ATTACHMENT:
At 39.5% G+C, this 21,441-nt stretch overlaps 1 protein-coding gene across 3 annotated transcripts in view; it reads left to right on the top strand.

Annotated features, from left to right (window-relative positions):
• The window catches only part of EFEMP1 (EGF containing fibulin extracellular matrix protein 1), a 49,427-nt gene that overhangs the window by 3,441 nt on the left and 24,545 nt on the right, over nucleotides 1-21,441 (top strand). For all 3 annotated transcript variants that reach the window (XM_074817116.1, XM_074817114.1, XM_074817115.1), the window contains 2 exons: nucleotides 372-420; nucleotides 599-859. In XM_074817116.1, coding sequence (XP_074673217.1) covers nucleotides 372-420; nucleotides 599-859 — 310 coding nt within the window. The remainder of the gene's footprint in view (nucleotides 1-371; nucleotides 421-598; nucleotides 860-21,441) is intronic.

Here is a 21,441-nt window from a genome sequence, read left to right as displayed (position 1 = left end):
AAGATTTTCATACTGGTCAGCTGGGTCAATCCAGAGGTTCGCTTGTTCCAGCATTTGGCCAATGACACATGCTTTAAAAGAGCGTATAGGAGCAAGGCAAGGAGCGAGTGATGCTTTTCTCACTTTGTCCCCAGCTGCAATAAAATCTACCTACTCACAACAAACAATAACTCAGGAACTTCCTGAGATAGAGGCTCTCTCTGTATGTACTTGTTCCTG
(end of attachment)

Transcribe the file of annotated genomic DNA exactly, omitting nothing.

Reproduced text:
At 39.5% G+C, this 21,441-nt stretch overlaps 1 protein-coding gene across 3 annotated transcripts in view; it reads left to right on the top strand.

Annotated features, from left to right (window-relative positions):
• The window catches only part of EFEMP1 (EGF containing fibulin extracellular matrix protein 1), a 49,427-nt gene that overhangs the window by 3,441 nt on the left and 24,545 nt on the right, over nucleotides 1-21,441 (top strand). For all 3 annotated transcript variants that reach the window (XM_074817116.1, XM_074817114.1, XM_074817115.1), the window contains 2 exons: nucleotides 372-420; nucleotides 599-859. In XM_074817116.1, coding sequence (XP_074673217.1) covers nucleotides 372-420; nucleotides 599-859 — 310 coding nt within the window. The remainder of the gene's footprint in view (nucleotides 1-371; nucleotides 421-598; nucleotides 860-21,441) is intronic.

Here is a 21,441-nt window from a genome sequence, read left to right as displayed (position 1 = left end):
AAGATTTTCATACTGGTCAGCTGGGTCAATCCAGAGGTTCGCTTGTTCCAGCATTTGGCCAATGACACATGCTTTAAAAGAGCGTATAGGAGCAAGGCAAGGAGCGAGTGATGCTTTTCTCACTTTGTCCCCAGCTGCAATAAAATCTACCTACTCACAACAAACAATAACTCAGGAACTTCCTGAGATAGAGGCTCTCTCTGTATGTACTTGTTCCTG